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Mobile comic

From Wikipedia, the free encyclopedia

A mobile comic is a digital comic or cartoon strip that can be purchased, downloaded, read and sometimes edited or shared with friends via mobile phones.


Increasingly the line between digital comics, animation and games is blurring and the same applies to their mobile counterparts as mobile comics become multimedia with sounds and interactivity. In 2008 IDW Publishing and Devil's Due Publishing (now Devil's Due Digital) became two of the earliest adopters of comics for mobile devices.[1] Devil's Due's initially offered mobile comics through companies such as Uclick, on their GoComics Mobile Store.[2]

Mobile comic content has until recently been miniaturized or adapted versions of established branded comic content. With the rise of file sharing and piracy it has been increasingly hard for publishers to control money leakage from digital/mobile comics and as such publishers (especially traditional Japanese Manga houses) have shied away from licensing digital or mobile comics.

This however, has led to the rise of user-generated (independent artists) using platforms to publish and sell their work at low cost, and (for the first time in years) do so profitably.

The challenges for mobile comics creation include:

  • Small screen size, which means as little text as possible can be included.
  • Different handsets with different screen sizes and technical specifications means the same java viewer will not work on all phones.
  • Story telling must end within 25 frames, or less. The number of frames depends on delivery method

Several mobile content providers have now developed their own mobile comics platforms, some using java-based applications which have to be downloaded to the mobile first before comics can be viewed. Others are using Multi Media Messaging and WAP subscription to deliver strips. However, there are platforms for iPhone and iPad that have been developed to distribute RSS-based webcomics for free, such as the iOS application Comic Avenue.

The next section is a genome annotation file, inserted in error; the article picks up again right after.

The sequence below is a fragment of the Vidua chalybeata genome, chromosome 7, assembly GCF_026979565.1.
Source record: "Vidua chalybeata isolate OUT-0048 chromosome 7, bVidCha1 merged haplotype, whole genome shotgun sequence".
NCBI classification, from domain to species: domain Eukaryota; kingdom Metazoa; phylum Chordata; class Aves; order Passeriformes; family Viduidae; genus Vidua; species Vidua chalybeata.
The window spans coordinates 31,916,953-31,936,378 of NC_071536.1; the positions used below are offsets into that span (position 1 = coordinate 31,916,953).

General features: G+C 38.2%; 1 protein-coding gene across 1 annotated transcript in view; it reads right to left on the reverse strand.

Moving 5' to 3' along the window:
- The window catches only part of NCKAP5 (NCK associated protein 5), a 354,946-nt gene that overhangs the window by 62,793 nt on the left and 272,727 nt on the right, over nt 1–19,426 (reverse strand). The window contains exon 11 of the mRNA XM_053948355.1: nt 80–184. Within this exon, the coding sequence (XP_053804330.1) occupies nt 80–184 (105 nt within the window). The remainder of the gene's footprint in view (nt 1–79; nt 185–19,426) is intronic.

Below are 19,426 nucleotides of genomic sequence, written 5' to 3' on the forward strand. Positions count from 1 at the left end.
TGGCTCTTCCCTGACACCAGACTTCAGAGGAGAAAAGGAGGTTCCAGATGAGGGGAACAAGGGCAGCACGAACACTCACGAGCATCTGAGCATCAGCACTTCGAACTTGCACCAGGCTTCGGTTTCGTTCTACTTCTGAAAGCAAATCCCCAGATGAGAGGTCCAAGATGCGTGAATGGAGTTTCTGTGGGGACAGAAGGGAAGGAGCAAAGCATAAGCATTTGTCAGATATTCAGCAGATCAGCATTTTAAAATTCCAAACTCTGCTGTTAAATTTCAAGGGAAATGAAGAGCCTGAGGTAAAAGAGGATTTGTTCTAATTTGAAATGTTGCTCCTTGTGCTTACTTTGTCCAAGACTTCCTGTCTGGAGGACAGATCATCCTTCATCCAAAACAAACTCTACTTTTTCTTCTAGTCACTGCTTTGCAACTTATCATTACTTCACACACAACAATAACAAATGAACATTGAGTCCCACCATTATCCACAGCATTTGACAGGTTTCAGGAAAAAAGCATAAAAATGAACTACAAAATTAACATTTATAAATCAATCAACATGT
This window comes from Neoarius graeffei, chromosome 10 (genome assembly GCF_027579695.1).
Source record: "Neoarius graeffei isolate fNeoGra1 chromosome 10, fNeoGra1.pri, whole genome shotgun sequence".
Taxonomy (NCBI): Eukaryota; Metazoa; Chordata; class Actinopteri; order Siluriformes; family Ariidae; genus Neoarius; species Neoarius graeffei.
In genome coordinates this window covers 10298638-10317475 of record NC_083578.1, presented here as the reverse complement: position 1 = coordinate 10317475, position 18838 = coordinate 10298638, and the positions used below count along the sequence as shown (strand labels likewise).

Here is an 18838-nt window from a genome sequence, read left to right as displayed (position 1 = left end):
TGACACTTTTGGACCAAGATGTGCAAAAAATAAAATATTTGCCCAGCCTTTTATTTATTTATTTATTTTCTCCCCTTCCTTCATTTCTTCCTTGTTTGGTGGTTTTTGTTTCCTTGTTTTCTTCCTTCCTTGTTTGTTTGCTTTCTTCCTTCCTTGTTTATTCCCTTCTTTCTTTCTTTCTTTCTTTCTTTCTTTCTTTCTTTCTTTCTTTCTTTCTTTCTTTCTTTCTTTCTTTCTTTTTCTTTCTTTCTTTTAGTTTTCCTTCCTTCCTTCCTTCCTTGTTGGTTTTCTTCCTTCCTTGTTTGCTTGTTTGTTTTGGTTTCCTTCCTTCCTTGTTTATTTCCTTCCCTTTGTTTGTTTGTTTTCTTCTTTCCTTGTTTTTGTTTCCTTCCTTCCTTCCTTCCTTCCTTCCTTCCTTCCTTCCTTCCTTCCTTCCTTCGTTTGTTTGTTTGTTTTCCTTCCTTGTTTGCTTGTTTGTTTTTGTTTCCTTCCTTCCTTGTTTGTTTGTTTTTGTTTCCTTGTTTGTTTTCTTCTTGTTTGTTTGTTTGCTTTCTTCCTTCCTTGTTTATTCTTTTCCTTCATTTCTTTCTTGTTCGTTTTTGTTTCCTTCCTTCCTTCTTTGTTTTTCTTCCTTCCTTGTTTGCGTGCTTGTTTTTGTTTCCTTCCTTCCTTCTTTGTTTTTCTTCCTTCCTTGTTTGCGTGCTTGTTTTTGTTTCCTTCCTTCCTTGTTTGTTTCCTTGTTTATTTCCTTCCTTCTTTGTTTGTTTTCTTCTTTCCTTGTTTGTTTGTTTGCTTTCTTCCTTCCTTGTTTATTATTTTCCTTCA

Initially the titles released were existing comics licensed for the new medium but new titles are emerging purely on the mobile phone. Thunder Road is the first original title for the medium, featuring artist Steven Sanders who previously worked on The Five Fists of Science.[3][4][5] Carnival of Souls is the first digital and motion comic book series on Blackberry's App World, written by Jazan Wild.[6][7] The Carrier is the first original graphic novel exclusively on the iPhone, written by Evan Young.[8] Alien Revolution an eight chapter multi language comic, by Illot.[9]Mobilecomic A collection of comics. Multi language. Interactive, by Illot.[10]


  1. ^ Phegley, Kiel. "IDW ON THE CHANGING FACE OF MOBILE COMICS". Comic Book Resource. Archived from the original on 26 October 2008. Retrieved 10 June 2011.
  2. ^ Peres, Josh. "uclick Brings Devil's Due to Cell Phones". PR Web. Archived from the original on 15 October 2012. Retrieved 10 June 2011.
  3. ^ Thunder Road: Comics On Your Phone Should Be Good Archived 2007-08-10 at the Wayback Machine, Silver Bullet Comic Books
  4. ^ "GoComics Books - Mobile Comic Books". Archived from the original on 2007-09-17. Retrieved 2007-07-17.
  5. ^ TALKING TO THE THUNDER ROAD CREATORS Archived 2007-09-22 at the Wayback Machine, July 19, 2007, Newsarama
  6. ^ "Carnival of Souls - 1st Comic Book App in App World- Mobile Comic Books". Archived from the original on 2010-01-09. Retrieved 2009-11-07.
  7. ^ Carnival Comics scares up downloadable apps / LA Times , May 24, 2009
  8. ^ The Carrier released: First graphic novel exclusive to iPhone Archived 2009-09-26 at the Wayback Machine, Sept 22, 2009
  9. ^ Alien Revolution: Multi language. Archived 2022-02-04 at the Wayback Machine, by Illot 2016
  10. ^ Mobilecomic.org: A collection of comics. Multi language. Interactive. Archived 2023-06-06 at the Wayback Machine, by Illot 2017